There have been many studies conducted on the effects of propranolol on the formation of memory.  One such study conducted by James L. McGaugh and Larry Cahill, both neurobiologists at University of California, Irvine, in the late 1990s examined subjects’ memories of different types of stories.  The first group of people “were told an emotionally neutral, comparatively boring story” (5).  The second test group heard a far more emotional story about a boy that had suffered a serious injury.  The same group of twelve slides served as visual aids for both stories.  The second group’s memory of their story, when later tested, was far better and more specific than that of the first group.  A third group of subjects were then given propranolol and told the intensely emotional story with visual aids.  The results of their memory tests were very similar to the first group that tried to recall the dull story.  “Subjects remembered the story, but without any emotional depth” (5).  Another, perhaps even more telling study was done in 2001 by Dr. Pitman.  Forty-one trauma patients in the Massachusetts General Hospital were randomly prescribed ten days’ worth of propranolol or a placebo within six hours of their injuries – mostly car accidents.  After one month, the patients who remained with the study were evaluated.  The difference between the scores of the two groups “was not statistically significant” (3), but only two out of eleven of the propranolol patients were diagnosed with full blown PTSD, where as six out of twenty of the placebo patients were found to have developed it.  Three months later, remaining participants “listened to their own taped verbal descriptions of the trauma and then imagined the event for 30 seconds”.  Six out of fourteen of the placebo patients responded physiologically to reviewing the experience, but none of the propranolol patients were affected.  These results show that receiving beta-blockers after a traumatic experience does make a difference in the “psychophysiological response to trauma” (3).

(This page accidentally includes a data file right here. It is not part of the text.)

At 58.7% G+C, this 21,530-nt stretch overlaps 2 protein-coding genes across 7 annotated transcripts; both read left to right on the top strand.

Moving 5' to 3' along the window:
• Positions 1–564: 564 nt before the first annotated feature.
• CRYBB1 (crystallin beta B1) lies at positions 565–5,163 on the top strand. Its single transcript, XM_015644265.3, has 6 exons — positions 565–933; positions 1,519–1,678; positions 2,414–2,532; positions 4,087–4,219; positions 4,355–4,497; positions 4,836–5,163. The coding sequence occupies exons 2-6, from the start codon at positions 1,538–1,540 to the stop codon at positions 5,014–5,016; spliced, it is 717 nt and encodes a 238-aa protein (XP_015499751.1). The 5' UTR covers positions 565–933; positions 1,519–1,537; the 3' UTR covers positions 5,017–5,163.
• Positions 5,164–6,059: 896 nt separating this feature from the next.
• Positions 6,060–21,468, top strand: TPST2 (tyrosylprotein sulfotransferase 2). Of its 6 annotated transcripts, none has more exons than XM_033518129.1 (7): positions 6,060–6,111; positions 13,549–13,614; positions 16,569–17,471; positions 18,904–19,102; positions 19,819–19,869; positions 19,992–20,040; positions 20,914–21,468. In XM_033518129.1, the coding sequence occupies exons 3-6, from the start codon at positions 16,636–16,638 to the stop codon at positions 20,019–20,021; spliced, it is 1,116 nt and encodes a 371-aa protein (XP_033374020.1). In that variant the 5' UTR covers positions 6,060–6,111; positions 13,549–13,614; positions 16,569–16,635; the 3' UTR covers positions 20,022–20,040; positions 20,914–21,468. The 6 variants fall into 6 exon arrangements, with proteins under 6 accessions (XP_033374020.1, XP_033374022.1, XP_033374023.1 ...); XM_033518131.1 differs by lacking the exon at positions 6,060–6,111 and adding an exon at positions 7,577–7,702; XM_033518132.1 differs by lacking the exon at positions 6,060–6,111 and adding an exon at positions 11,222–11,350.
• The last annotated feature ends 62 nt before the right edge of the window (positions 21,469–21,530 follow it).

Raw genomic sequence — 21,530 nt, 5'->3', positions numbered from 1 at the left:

There are clear therapeutic possibilities, but is such dampening of emotion really a good or ethical idea?  Hypertension patients have been experiencing the memory altering effects of propranolol without significant complaint (4).  David Speigel, Stanford psychology professor, states that “the real task is to refind yourself in the wake of the trauma, not pretend it did not happen” (4).  Beta-blockers like propranolol are not strong enough to erase a disturbing memory, only to neutralize it.  Whether a person chooses to hold onto the memory or try to ignore it is his or her own decision.  There are other specific practical concerns as well.  How would the distancing and potential blurring influence of propranolol affect the testimony of a rape victim, or his or her ability to identify the guilty party? (1).  While one of the largest needs for and opportunities to treat PTSD is among the men and women of the military, some officials have misgivings about the extended impact that a beta-blocker would have on a soldier in a war zone.  Propranolol prevents the patient from receiving the effects of adrenaline, thus some generals worry that this would remove a soldier’s will to fight (2).  There is also a risk of desensitization to horrible things – “falsifying our perception and understanding of the world.  It risks making shameful acts seem less shameful, or terrible acts less terrible, than they really are” (5).  In that statement and others, the President’s Council on Bioethics has cast its vote in the negative, being very wary of the repercussions and implications of the use of memory altering drugs.  They emphasize two main points: the value of such memories, and the risk of losing one’s humanity.  “Emotional memories, however painful, serve a purpose.  We remember memories linked to emotions longer and better because they help us learn, adapt, survive” (5).  Trying to take a fast track to recovery would disrupt the normal psychological process and perhaps lessen the human sense of empathy, and “diminish our character or our personal development” (5).  On the other hand, scholars like Dr. Pitman postulate that “most people who have PTSD are so debilitated, they would prefer to have their memories tinkered with” (1).  Others say that they do not want to let speculation or legal concerns prevent them from helping a suffering patient.